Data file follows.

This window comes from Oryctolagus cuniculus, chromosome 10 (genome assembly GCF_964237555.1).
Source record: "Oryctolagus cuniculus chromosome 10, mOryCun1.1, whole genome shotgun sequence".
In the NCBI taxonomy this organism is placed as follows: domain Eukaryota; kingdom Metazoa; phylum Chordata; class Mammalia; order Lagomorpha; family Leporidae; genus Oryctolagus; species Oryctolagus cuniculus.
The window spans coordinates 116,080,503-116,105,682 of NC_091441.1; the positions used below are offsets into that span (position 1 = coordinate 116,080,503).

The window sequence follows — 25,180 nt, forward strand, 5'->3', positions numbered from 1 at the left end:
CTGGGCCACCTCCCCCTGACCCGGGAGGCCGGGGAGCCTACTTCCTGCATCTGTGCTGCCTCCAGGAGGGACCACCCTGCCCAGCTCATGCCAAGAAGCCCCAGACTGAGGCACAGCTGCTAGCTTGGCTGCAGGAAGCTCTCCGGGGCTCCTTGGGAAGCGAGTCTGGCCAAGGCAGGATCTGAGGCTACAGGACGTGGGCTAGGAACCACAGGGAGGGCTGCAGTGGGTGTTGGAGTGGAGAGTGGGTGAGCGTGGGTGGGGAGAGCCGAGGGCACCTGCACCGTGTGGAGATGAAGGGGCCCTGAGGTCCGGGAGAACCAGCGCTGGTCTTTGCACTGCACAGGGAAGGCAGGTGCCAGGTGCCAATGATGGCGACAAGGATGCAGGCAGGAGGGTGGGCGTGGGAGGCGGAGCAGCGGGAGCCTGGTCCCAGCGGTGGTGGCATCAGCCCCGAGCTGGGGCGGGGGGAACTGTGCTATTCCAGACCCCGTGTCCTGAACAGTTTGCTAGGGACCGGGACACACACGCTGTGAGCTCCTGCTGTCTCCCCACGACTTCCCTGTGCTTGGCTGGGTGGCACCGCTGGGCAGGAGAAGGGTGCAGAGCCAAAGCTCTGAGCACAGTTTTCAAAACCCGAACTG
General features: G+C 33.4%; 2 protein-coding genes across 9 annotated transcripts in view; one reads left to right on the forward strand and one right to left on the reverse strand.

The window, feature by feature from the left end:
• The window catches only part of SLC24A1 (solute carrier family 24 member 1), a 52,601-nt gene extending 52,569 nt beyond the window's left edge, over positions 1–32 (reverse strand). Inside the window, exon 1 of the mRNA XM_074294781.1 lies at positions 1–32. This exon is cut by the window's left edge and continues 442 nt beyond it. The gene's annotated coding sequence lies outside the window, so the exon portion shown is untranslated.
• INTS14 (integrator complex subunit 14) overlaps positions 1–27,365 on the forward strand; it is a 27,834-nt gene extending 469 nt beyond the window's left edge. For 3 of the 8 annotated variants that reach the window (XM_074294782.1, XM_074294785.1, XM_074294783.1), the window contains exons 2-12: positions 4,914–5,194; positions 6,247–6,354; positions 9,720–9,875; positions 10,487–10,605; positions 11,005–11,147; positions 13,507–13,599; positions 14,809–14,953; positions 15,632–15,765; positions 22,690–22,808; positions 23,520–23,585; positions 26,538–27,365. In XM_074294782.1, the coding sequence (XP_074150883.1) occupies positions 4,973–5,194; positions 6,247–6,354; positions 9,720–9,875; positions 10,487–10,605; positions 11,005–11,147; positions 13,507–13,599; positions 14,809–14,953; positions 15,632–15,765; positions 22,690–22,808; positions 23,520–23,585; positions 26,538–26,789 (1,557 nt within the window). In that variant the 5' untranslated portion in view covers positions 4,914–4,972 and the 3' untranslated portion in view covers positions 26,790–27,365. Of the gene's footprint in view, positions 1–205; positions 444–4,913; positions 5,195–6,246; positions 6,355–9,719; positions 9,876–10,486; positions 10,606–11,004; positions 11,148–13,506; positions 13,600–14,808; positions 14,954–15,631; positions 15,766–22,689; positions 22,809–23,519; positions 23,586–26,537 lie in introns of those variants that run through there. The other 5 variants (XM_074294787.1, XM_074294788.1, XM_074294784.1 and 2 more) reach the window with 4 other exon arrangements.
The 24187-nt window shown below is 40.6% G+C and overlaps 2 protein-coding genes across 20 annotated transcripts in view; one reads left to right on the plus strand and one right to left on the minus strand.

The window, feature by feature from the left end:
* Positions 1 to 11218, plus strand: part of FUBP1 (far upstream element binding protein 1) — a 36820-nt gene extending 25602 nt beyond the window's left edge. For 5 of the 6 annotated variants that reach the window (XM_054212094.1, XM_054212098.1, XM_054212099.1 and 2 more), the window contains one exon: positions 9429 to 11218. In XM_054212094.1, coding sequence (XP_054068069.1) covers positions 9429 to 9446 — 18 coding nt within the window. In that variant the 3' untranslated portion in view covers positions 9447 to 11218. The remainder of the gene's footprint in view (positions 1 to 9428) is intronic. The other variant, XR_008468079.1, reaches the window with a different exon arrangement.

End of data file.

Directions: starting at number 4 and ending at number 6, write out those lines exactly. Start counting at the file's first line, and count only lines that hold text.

The window spans coordinates 116,080,503-116,105,682 of NC_091441.1; the positions used below are offsets into that span (position 1 = coordinate 116,080,503).

The window sequence follows — 25,180 nt, forward strand, 5'->3', positions numbered from 1 at the left end:
CTGGGCCACCTCCCCCTGACCCGGGAGGCCGGGGAGCCTACTTCCTGCATCTGTGCTGCCTCCAGGAGGGACCACCCTGCCCAGCTCATGCCAAGAAGCCCCAGACTGAGGCACAGCTGCTAGCTTGGCTGCAGGAAGCTCTCCGGGGCTCCTTGGGAAGCGAGTCTGGCCAAGGCAGGATCTGAGGCTACAGGACGTGGGCTAGGAACCACAGGGAGGGCTGCAGTGGGTGTTGGAGTGGAGAGTGGGTGAGCGTGGGTGGGGAGAGCCGAGGGCACCTGCACCGTGTGGAGATGAAGGGGCCCTGAGGTCCGGGAGAACCAGCGCTGGTCTTTGCACTGCACAGGGAAGGCAGGTGCCAGGTGCCAATGATGGCGACAAGGATGCAGGCAGGAGGGTGGGCGTGGGAGGCGGAGCAGCGGGAGCCTGGTCCCAGCGGTGGTGGCATCAGCCCCGAGCTGGGGCGGGGGGAACTGTGCTATTCCAGACCCCGTGTCCTGAACAGTTTGCTAGGGACCGGGACACACACGCTGTGAGCTCCTGCTGTCTCCCCACGACTTCCCTGTGCTTGGCTGGGTGGCACCGCTGGGCAGGAGAAGGGTGCAGAGCCAAAGCTCTGAGCACAGTTTTCAAAACCCGAACTG